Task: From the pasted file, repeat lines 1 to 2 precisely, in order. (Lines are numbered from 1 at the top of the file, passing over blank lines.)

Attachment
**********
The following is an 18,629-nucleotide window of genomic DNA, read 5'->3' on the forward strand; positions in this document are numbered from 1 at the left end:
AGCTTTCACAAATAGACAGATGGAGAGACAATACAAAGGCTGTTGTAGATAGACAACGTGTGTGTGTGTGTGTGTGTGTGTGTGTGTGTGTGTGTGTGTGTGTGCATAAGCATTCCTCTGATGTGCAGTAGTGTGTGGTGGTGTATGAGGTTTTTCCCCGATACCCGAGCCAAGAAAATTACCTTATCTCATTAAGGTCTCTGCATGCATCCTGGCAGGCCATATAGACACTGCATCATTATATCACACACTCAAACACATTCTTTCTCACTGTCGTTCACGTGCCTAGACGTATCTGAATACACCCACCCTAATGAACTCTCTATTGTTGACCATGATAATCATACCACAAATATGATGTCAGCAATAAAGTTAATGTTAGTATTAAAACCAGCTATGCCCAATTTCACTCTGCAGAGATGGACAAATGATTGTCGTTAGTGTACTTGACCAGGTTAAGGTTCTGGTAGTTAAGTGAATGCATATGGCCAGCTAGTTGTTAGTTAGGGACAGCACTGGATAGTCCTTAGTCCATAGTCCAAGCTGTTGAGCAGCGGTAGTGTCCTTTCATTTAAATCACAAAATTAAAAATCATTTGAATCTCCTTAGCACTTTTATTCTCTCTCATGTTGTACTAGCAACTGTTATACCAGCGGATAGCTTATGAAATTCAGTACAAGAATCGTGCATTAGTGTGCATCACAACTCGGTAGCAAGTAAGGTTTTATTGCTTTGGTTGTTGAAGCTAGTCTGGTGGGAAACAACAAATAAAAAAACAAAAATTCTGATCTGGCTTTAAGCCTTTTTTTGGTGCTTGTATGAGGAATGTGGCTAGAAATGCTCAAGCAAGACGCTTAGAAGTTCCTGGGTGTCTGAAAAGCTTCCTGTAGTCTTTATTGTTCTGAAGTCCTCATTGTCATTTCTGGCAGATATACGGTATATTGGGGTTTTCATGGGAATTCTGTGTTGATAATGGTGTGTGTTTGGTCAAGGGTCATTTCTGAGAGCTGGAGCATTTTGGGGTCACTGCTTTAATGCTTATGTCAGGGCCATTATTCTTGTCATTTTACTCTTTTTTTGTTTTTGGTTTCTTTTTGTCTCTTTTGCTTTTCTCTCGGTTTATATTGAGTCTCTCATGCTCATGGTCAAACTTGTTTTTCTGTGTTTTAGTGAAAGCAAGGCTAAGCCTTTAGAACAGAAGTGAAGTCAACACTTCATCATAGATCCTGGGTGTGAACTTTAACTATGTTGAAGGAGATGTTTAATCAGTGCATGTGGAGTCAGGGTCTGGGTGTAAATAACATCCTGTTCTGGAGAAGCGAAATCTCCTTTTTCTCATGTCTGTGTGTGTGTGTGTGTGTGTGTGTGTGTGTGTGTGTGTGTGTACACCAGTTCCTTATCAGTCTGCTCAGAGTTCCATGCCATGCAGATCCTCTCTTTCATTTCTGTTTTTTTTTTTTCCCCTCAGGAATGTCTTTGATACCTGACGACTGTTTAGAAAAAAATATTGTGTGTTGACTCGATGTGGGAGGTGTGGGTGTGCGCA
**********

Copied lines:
The following is an 18,629-nucleotide window of genomic DNA, read 5'->3' on the forward strand; positions in this document are numbered from 1 at the left end:
AGCTTTCACAAATAGACAGATGGAGAGACAATACAAAGGCTGTTGTAGATAGACAACGTGTGTGTGTGTGTGTGTGTGTGTGTGTGTGTGTGTGTGTGTGTGTGCATAAGCATTCCTCTGATGTGCAGTAGTGTGTGGTGGTGTATGAGGTTTTTCCCCGATACCCGAGCCAAGAAAATTACCTTATCTCATTAAGGTCTCTGCATGCATCCTGGCAGGCCATATAGACACTGCATCATTATATCACACACTCAAACACATTCTTTCTCACTGTCGTTCACGTGCCTAGACGTATCTGAATACACCCACCCTAATGAACTCTCTATTGTTGACCATGATAATCATACCACAAATATGATGTCAGCAATAAAGTTAATGTTAGTATTAAAACCAGCTATGCCCAATTTCACTCTGCAGAGATGGACAAATGATTGTCGTTAGTGTACTTGACCAGGTTAAGGTTCTGGTAGTTAAGTGAATGCATATGGCCAGCTAGTTGTTAGTTAGGGACAGCACTGGATAGTCCTTAGTCCATAGTCCAAGCTGTTGAGCAGCGGTAGTGTCCTTTCATTTAAATCACAAAATTAAAAATCATTTGAATCTCCTTAGCACTTTTATTCTCTCTCATGTTGTACTAGCAACTGTTATACCAGCGGATAGCTTATGAAATTCAGTACAAGAATCGTGCATTAGTGTGCATCACAACTCGGTAGCAAGTAAGGTTTTATTGCTTTGGTTGTTGAAGCTAGTCTGGTGGGAAACAACAAATAAAAAAACAAAAATTCTGATCTGGCTTTAAGCCTTTTTTTGGTGCTTGTATGAGGAATGTGGCTAGAAATGCTCAAGCAAGACGCTTAGAAGTTCCTGGGTGTCTGAAAAGCTTCCTGTAGTCTTTATTGTTCTGAAGTCCTCATTGTCATTTCTGGCAGATATACGGTATATTGGGGTTTTCATGGGAATTCTGTGTTGATAATGGTGTGTGTTTGGTCAAGGGTCATTTCTGAGAGCTGGAGCATTTTGGGGTCACTGCTTTAATGCTTATGTCAGGGCCATTATTCTTGTCATTTTACTCTTTTTTTGTTTTTGGTTTCTTTTTGTCTCTTTTGCTTTTCTCTCGGTTTATATTGAGTCTCTCATGCTCATGGTCAAACTTGTTTTTCTGTGTTTTAGTGAAAGCAAGGCTAAGCCTTTAGAACAGAAGTGAAGTCAACACTTCATCATAGATCCTGGGTGTGAACTTTAACTATGTTGAAGGAGATGTTTAATCAGTGCATGTGGAGTCAGGGTCTGGGTGTAAATAACATCCTGTTCTGGAGAAGCGAAATCTCCTTTTTCTCATGTCTGTGTGTGTGTGTGTGTGTGTGTGTGTGTGTGTGTGTGTGTGTACACCAGTTCCTTATCAGTCTGCTCAGAGTTCCATGCCATGCAGATCCTCTCTTTCATTTCTGTTTTTTTTTTTTCCCCTCAGGAATGTCTTTGATACCTGACGACTGTTTAGAAAAAAATATTGTGTGTTGACTCGATGTGGGAGGTGTGGGTGTGCGCA